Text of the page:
Please use this identifier to cite or link to this item: http://theses-test.ncl.ac.uk:8080/jspui/handle/10443.1/3917
Title: Scalable and responsive real time event processing using cloud computing
Authors: Suresh, Visalakshmi
Issue Date: 2017
Publisher: Newcastle University
Abstract: Cloud computing provides the potential for scalability and adaptability in a cost e ective manner. However, when it comes to achieving scalability for real time applications response time cannot be high. Many applications require good performance and low response time, which need to be matched with the dynamic resource allocation. The real time processing requirements can also be characterized by unpredictable rates of incoming data streams and dynamic outbursts of data. This raises the issue of processing the data streams across multiple cloud computing nodes. This research analyzes possible methodologies to process the real time data in which applications can be structured as multiple event processing networks and be partitioned over the set of available cloud nodes. The approach is based on queuing theory principles to encompass the cloud computing. The transformation of the raw data into useful outputs occurs in various stages of processing networks which are distributed across the multiple computing nodes in a cloud. A set of valid options is created to understand the response time requirements for each application. Under a given valid set of conditions to meet the response time criteria, multiple instances of event processing networks are distributed in the cloud nodes. A generic methodology to scale-up and scale-down the event processing networks in accordance to the response time criteria is de ned. The real time applications that support sophisticated decision support mechanisms need to comply with response time criteria consisting of interdependent data ow paradigms making it harder to improve the performance. Consideration is given for ways to reduce the latency,improve response time and throughput of the real time applications by distributing the event processing networks in multiple computing nodes.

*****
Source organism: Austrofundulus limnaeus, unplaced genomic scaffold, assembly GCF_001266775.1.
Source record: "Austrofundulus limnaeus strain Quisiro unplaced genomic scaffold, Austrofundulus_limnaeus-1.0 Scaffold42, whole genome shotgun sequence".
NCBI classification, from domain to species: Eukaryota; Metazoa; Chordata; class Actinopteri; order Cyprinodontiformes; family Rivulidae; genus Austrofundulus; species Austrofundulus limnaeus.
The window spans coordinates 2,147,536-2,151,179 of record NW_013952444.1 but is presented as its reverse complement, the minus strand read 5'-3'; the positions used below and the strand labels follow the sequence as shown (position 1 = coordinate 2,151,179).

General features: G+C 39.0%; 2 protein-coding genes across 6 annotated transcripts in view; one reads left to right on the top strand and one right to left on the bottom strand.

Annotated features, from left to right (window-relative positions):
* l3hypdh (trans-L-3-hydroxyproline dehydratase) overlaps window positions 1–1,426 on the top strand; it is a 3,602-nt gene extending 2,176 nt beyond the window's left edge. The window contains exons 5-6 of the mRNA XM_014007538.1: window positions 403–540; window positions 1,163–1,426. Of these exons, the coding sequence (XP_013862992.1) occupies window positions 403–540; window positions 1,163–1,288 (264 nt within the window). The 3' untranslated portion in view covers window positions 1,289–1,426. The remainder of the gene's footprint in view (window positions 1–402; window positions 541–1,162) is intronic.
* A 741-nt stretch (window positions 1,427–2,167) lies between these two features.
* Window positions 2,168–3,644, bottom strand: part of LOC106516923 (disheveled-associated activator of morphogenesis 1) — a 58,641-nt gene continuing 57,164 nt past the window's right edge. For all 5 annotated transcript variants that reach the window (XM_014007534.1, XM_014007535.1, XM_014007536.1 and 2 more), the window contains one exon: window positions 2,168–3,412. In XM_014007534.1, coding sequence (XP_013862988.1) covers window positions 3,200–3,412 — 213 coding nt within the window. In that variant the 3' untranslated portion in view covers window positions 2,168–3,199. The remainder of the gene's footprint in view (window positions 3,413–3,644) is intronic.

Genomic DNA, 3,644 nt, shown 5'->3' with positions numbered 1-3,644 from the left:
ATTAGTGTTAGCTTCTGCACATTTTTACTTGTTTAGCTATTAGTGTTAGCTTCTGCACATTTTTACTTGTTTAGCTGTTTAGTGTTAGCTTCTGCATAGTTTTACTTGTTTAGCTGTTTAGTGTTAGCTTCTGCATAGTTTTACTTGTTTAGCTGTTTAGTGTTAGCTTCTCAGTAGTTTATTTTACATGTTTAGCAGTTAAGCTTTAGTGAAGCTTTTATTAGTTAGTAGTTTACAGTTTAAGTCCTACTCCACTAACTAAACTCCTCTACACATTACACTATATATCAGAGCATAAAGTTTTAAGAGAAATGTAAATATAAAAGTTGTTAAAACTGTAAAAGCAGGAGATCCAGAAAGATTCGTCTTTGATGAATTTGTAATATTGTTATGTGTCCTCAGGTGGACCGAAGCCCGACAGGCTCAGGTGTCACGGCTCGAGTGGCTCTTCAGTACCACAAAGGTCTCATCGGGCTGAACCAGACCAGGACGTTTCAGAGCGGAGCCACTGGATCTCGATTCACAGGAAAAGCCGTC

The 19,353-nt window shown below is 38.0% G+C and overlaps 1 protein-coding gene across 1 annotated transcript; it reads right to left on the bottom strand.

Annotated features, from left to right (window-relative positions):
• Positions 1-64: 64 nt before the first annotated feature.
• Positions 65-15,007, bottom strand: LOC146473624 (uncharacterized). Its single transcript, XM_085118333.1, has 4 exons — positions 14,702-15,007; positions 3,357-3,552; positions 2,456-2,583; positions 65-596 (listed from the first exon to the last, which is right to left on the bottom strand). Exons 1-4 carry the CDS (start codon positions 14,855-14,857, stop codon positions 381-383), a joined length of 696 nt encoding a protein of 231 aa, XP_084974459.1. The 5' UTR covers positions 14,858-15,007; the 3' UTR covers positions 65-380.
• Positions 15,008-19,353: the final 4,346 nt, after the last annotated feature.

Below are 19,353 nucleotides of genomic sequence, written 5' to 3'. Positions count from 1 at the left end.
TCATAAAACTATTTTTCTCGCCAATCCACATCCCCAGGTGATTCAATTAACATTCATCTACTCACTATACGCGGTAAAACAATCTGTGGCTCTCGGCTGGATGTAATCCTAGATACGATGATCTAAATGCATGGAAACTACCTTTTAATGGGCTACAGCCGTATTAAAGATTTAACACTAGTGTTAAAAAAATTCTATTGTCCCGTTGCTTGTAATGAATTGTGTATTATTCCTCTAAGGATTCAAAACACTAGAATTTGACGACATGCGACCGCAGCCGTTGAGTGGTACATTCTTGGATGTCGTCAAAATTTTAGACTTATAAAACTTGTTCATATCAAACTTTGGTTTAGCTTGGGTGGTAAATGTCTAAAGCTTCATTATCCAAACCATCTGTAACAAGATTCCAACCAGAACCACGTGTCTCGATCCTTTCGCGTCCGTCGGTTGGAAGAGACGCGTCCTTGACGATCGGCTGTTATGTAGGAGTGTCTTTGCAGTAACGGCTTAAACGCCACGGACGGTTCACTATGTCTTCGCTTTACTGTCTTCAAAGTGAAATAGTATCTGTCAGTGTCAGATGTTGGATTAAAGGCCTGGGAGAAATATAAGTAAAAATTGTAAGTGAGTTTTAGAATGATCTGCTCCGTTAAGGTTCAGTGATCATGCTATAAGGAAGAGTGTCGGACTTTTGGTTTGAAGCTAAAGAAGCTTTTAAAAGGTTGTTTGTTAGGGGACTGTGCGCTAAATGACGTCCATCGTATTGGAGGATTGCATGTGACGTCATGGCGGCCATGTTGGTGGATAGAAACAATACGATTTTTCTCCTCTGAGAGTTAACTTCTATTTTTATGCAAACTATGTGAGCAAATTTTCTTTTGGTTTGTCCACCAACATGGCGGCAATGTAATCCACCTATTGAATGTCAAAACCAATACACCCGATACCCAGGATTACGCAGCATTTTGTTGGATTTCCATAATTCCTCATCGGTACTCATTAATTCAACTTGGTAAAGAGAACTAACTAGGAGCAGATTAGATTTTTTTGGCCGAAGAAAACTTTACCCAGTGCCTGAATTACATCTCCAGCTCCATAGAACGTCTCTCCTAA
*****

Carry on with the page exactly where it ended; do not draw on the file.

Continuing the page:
Description: PhD Thesis
URI: http://hdl.handle.net/10443/3917
Appears in Collections:School of Computing Science

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